But perhaps you’re one of those people who deny that there are any terrorists at all?

        And, BTW, stop calling other posters trolls. You may be one yourself.

        • Why be ordinary

          The question is whether strategic bombing works – whether of terrorists or anyone else. The evidence of WWII is that it wasn’t very effective unless nuclear.

          • Habbabkuk

            To discuss that question, Why Be Ordinary, and to assess whether drone attacks constitute “strategic bombing” we should have to know how exactly what you mean by “strategic bombing”. What is your definition?

          • Harry Vimes

            Quelle suprise.

            This site’s serial hypocrite practicing what he accuses others of by prevaricating and avoiding a question. What a plonker.

    • John O'Dowd

      “Our problem is civil obedience. Our problem is the numbers of people all over the world who have obeyed the dictates of the leaders of their government and have gone to war, and millions have been killed because of this obedience… Our problem is that people are obedient all over the world, in the face of poverty and starvation and stupidity, and war and cruelty. Our problem is that people are obedient while the jails are full of petty thieves, and all the while the grand thieves are running the country. That’s our problem… people are obedient, all these herdlike people.” — Howard Zinn

      I don’t use words like ‘tit’. But if I did……

    • wendy

      can you tell me what killing saddam, gaddafi, bin laden has achieved thus far. thanks.

  • Stephen McKinnell

    I agree with your assessment generally, and was very disappointed by Marr this morning, I guess I had hopes that he might be more progressive, sadly not.

    What is clear to me, is that should the people vote the Tories in, possibly by a large margin, it will be a true reflection of their consciousness. If people like Marr can’t rise above the ‘politics of fear’ I think we may have some distance to go.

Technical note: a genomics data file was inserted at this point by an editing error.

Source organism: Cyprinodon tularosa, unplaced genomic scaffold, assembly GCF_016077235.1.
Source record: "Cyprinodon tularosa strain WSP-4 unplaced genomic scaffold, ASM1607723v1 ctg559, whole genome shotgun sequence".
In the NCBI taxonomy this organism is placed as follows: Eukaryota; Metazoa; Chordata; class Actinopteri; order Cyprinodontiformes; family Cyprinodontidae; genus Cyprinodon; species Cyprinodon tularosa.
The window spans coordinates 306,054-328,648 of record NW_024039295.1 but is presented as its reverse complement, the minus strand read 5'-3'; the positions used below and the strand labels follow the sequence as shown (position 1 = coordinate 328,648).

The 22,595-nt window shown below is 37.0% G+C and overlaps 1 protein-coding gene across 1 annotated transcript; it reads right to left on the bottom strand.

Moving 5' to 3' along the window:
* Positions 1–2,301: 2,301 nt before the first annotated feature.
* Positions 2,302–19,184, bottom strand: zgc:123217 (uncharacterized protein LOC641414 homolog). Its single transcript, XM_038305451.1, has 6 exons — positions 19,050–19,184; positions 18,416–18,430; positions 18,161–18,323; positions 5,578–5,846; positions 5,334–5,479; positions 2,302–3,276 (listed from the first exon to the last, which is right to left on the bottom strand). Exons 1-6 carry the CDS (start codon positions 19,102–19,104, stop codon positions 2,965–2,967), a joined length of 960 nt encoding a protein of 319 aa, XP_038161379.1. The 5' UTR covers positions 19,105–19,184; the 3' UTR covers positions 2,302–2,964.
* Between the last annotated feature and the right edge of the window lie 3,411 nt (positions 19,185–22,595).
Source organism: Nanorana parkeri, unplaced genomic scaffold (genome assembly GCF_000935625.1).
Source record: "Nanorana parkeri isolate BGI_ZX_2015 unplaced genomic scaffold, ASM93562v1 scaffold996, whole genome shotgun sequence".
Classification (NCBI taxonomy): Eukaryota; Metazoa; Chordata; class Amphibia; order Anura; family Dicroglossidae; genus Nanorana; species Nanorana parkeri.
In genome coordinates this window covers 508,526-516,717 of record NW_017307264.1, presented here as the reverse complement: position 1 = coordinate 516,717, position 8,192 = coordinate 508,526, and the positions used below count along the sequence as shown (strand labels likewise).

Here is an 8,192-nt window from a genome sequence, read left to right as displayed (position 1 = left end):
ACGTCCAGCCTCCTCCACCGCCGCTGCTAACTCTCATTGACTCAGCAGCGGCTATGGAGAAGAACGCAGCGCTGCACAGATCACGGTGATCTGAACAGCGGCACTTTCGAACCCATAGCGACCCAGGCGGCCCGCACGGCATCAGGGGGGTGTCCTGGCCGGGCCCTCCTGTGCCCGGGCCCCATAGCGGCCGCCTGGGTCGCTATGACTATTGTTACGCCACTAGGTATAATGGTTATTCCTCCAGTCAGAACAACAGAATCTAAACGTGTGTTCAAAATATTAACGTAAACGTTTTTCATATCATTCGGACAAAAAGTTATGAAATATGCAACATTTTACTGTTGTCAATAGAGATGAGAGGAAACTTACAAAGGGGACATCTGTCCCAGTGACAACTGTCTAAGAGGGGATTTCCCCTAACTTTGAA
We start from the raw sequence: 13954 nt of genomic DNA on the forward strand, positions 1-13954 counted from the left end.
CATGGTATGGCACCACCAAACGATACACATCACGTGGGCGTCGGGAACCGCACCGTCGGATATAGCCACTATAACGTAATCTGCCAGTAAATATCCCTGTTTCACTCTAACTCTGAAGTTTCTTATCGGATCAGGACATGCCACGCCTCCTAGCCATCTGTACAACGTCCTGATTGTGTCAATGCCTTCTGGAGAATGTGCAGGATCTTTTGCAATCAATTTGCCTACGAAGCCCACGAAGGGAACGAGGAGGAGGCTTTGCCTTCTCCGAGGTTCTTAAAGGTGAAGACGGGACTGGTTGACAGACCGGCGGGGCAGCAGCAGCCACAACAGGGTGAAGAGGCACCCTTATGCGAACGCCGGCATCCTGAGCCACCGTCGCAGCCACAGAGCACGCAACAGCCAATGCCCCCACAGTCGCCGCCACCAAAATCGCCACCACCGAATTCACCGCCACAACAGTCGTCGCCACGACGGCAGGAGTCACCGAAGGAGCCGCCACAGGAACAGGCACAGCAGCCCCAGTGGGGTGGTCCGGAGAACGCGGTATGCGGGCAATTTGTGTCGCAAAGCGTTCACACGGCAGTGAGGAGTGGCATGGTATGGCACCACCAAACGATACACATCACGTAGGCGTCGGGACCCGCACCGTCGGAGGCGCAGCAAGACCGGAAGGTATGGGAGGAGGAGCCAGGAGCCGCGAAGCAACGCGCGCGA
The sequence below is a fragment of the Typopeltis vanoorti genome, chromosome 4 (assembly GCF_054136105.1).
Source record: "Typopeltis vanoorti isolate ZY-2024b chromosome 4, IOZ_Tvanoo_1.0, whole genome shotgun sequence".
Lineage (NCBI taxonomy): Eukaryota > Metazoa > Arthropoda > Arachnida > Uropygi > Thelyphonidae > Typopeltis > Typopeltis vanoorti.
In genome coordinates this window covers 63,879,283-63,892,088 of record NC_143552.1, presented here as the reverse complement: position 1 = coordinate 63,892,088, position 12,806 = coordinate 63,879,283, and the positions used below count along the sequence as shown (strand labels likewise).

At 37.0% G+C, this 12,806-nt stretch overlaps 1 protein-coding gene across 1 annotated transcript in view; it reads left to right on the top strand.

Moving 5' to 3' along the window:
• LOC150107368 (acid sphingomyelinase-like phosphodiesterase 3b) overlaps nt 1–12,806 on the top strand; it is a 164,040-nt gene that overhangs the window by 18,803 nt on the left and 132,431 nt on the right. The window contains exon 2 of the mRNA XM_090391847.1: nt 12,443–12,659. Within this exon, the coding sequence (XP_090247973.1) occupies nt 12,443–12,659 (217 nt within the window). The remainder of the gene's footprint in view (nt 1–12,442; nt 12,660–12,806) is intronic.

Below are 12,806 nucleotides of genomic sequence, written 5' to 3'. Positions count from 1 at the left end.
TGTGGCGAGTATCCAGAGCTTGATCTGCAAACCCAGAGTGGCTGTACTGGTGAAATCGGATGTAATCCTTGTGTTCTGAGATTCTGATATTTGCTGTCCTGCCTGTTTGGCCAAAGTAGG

It is what it is.

    • Anon1

      Oh he’s “progressive” alright. Someone should dig up that Observer article about using state power to stamp multiculturalism into kids.

        • michael norton

          It frightens the shit out of me.

          The people of The United Kingdom have voted for Hard Brexit, let us get out as soon as possible and just go back to being British, when the people of the U.k. rubbed along alright, before this nonsense movement in Ccotland threatened to rend us apart.

          • reel guid

            Basically Michael, you want to return to the Britain of the Ealing Comedies. Except it never really existed. And even if it did, you couldn’t go back to it.

          • michael norton

            i do not want people cutting peoples heads of in the street in the name of Islam.
            I do not want people being run over with trucks in the name of Islam.
            Why should we be multiculturized?

          • craig Post author

            Reel Guid at 11.42 I have a certain sympathy for this idea. Margaret Rutherford for PM and Alisdair Sim for Chancellor. Frankie Howerd to be Boris Johnson.

          • kailyard rules

            “…this nonsense movement…”. You mean a democratically elected Party of a country making up the UK of GB and NI? It’s politics Norton. It’s democracy Norton (as you are wont to lecture on). Just not the democracy you see through your rose tainted specs.

  • Republicofscotland

    It’s a almost impossible task Corbyn has to try and restore Labour’s long lost values. The media appears dead set against him, and the Blairites in the party despise him.

    If Corbyn had an unobstructed term in office as prime minister, I think he’d be very good for Britain as a whole, (Scottish independent aside though).

    One has to wonder why Britain predominantly England, has moved so far to the right. I doubt very much Andrew Marr will give Theresa May a testing time when she next appears on his show.

    • Anon1

      Labour’s long lost values seem very close to those of Marine Le Pen. Funny old world.

      • Republicofscotland

        I’m thinking along the lines of Bevan and Attlee, not Blair and Brown.

        • Habbabkuk

          Professor Lord Peter Hennessey has done sterling work on uncovering (from PRO material) the attitude of Labour ministers in the Attlee govts to immigration from the then Empire, especially from the West Indies.

          Not to mention Foreign Secretary Bevin’s wish (thwarted by a revolt in both Parliament and the country) to send around 100.000 Polish servicemen back to the tender mercies of the newly-installed Communist puppet govt in Warsaw**
          ___________________

          ** NB to Laguerre – you still owe me an apology on that question 🙂

        • Richard Heron

          So right. Atlee was the most effective Prime Minister we had in the 20th Century – Churchill’s popularity is built on the Tory myth rebuilt to get power in 1951. Bevan was the pioneer of the NHS. But not all his cabinet were as good. Herbert Morrison was a disaster for Britain’s position in the Middle East then – just as his grandson Mandelson was in our own time!